As offshore wind begins to take off, many organizations are concerned about the impact on ocean life. Last week, the Nova Scotia Legislature passed the Marine Renewable Energy Act (Bill 110) as a means to ensure that ocean renewable energy has appropriate licensing and environmental protections in place to protect marine life.
Novia Scotia is looking at tidal energy as a clean energy tool and along with technological developments in this sector, companies are also developing offshore wind farms and wave technology. According to WWF-Canada, Nova Scotia has significant tidal energy potential, and the province has plans to develop enough energy using tidal turbines to power a quarter of the province’s homes. The Bay of Fundy has some of the highest tides in the world, with more water flowing in and out of the bay with each tidal cycle than the output of all the world’s freshwater rivers combined.This productive area provides a home for 22 species of marine mammals, including endangered North Atlantic right whales, more than 130 species of birds, and a wide variety of fish and invertebrates. Properly harnessing these tides could help reduce the province’s dependence on fossil fuels, but development cannot compromise this ecologically rich habitat, says WWF-Canada, which supports coastal economic activities, including fishing, aquaculture and ecotourism.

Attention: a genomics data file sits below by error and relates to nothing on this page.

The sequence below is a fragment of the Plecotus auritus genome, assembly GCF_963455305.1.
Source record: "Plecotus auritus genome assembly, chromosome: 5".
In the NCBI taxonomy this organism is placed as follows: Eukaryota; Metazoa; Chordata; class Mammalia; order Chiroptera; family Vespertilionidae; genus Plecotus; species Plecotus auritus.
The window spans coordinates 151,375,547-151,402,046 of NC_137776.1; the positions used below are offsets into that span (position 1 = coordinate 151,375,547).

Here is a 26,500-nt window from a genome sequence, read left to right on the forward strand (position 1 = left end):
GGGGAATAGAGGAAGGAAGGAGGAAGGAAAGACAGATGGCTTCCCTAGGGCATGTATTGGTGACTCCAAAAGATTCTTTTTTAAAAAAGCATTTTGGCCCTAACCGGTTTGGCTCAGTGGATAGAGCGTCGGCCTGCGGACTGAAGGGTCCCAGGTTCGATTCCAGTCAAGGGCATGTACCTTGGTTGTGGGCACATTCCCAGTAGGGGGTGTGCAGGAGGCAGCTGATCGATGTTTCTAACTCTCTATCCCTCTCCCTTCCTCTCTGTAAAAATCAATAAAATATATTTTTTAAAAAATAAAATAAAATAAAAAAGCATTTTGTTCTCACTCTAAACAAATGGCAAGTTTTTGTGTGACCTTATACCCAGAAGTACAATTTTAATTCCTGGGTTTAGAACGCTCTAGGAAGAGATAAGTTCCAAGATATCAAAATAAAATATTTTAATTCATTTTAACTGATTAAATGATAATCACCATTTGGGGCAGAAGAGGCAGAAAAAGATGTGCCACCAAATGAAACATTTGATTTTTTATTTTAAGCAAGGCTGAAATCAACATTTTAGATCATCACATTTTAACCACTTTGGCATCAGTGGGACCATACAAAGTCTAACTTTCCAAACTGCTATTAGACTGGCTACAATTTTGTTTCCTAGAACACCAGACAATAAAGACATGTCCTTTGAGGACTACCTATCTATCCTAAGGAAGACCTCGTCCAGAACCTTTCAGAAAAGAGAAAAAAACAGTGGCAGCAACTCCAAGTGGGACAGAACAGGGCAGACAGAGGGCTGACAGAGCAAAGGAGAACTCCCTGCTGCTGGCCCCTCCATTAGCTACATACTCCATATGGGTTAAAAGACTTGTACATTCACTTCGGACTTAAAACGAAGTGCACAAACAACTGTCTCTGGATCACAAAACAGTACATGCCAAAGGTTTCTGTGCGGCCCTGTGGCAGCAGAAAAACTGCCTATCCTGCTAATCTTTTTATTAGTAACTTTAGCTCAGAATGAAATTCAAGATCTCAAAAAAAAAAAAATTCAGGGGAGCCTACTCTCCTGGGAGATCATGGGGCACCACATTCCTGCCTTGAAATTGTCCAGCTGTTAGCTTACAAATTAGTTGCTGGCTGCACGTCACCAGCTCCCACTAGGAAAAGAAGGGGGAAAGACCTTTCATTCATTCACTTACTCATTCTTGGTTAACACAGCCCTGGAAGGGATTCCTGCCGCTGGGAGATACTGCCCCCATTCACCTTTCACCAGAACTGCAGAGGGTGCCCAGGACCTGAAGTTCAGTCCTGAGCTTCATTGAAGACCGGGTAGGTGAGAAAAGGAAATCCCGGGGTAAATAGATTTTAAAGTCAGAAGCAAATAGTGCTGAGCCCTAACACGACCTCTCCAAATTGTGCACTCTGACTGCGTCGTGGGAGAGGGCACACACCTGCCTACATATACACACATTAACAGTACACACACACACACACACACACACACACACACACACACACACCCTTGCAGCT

In response to the approval of Bill 110, David Miller, WWF-Canada President and CEO said, “WWF-Canada strongly supports and commends the province of Nova Scotia for their work to revolutionize their energy grid while protecting ecosystems. The Act not only promotes renewable energy, but it recognizes the need to ensure that renewable energy projects do not have substantial impacts on nature. We applaud the government of Nova Scotia for paying attention to the importance of habitat maintenance and protection.”
WWF is promoting a 100 percent habitat friendly renewable energy future by 2050. This Act is one step towards achieving that goal.